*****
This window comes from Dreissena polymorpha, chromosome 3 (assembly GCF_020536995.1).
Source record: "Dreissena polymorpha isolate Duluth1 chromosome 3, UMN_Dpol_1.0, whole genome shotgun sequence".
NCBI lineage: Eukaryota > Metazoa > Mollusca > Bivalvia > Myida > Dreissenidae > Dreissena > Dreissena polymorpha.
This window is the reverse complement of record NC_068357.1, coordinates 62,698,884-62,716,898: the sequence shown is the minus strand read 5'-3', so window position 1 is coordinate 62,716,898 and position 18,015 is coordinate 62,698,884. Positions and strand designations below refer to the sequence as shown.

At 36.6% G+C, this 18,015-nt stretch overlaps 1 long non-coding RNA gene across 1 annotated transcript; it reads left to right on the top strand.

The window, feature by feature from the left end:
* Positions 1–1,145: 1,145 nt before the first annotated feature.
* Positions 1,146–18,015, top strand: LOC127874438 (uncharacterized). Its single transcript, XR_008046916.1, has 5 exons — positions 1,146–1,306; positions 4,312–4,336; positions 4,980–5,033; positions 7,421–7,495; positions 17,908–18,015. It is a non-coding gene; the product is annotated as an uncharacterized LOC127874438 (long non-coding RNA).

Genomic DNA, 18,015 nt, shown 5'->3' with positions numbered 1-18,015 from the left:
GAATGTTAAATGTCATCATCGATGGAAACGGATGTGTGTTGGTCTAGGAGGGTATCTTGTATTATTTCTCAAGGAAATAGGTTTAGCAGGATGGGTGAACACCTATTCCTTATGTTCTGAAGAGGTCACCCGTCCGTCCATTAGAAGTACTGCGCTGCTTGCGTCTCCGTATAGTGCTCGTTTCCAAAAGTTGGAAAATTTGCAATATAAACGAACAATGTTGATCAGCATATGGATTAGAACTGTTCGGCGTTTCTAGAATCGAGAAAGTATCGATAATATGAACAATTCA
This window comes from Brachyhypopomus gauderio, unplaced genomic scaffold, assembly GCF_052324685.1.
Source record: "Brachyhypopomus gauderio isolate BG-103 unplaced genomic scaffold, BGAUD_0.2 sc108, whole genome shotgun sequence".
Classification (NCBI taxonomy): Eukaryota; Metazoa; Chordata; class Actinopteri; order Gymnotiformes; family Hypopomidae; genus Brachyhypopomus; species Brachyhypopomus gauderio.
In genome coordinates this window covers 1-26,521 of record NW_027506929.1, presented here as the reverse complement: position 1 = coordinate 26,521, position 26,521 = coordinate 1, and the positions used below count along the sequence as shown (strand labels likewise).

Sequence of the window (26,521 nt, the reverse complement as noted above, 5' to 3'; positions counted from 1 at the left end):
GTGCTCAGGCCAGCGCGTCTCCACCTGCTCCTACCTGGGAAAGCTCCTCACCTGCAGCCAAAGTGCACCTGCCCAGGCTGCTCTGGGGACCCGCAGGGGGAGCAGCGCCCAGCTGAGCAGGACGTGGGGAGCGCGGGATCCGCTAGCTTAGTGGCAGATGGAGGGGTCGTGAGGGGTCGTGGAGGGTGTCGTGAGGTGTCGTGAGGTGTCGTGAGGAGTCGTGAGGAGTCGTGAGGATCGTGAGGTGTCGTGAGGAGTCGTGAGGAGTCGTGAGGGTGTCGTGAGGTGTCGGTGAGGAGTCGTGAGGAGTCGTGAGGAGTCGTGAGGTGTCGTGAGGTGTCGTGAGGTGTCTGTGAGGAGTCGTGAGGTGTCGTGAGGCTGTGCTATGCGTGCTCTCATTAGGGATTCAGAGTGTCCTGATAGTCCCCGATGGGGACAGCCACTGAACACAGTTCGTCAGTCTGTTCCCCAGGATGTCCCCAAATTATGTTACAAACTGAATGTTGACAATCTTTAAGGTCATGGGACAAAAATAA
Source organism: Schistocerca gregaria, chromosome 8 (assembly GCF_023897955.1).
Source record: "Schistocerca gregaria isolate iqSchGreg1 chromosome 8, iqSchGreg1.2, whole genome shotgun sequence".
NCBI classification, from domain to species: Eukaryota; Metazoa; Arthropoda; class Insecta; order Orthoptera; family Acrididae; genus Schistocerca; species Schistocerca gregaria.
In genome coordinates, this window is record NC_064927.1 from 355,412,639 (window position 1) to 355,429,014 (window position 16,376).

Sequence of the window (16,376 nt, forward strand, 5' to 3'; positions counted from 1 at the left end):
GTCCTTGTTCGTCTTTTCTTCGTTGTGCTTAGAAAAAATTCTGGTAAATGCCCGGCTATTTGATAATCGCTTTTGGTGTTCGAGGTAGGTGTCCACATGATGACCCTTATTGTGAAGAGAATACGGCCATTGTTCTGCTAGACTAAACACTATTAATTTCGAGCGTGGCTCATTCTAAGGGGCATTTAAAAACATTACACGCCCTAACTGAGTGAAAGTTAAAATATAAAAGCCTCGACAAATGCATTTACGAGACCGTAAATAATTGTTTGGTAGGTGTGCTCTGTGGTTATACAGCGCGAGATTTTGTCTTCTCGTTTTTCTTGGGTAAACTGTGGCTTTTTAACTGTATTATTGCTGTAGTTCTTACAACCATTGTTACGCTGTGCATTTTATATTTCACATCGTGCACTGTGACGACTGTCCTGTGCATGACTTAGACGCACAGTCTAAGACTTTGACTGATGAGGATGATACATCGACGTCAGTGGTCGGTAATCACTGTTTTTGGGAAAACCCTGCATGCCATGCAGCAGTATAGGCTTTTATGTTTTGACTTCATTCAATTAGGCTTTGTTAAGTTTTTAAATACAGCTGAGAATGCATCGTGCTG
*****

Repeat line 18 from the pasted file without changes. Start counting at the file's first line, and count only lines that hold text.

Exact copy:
Source record: "Schistocerca gregaria isolate iqSchGreg1 chromosome 8, iqSchGreg1.2, whole genome shotgun sequence".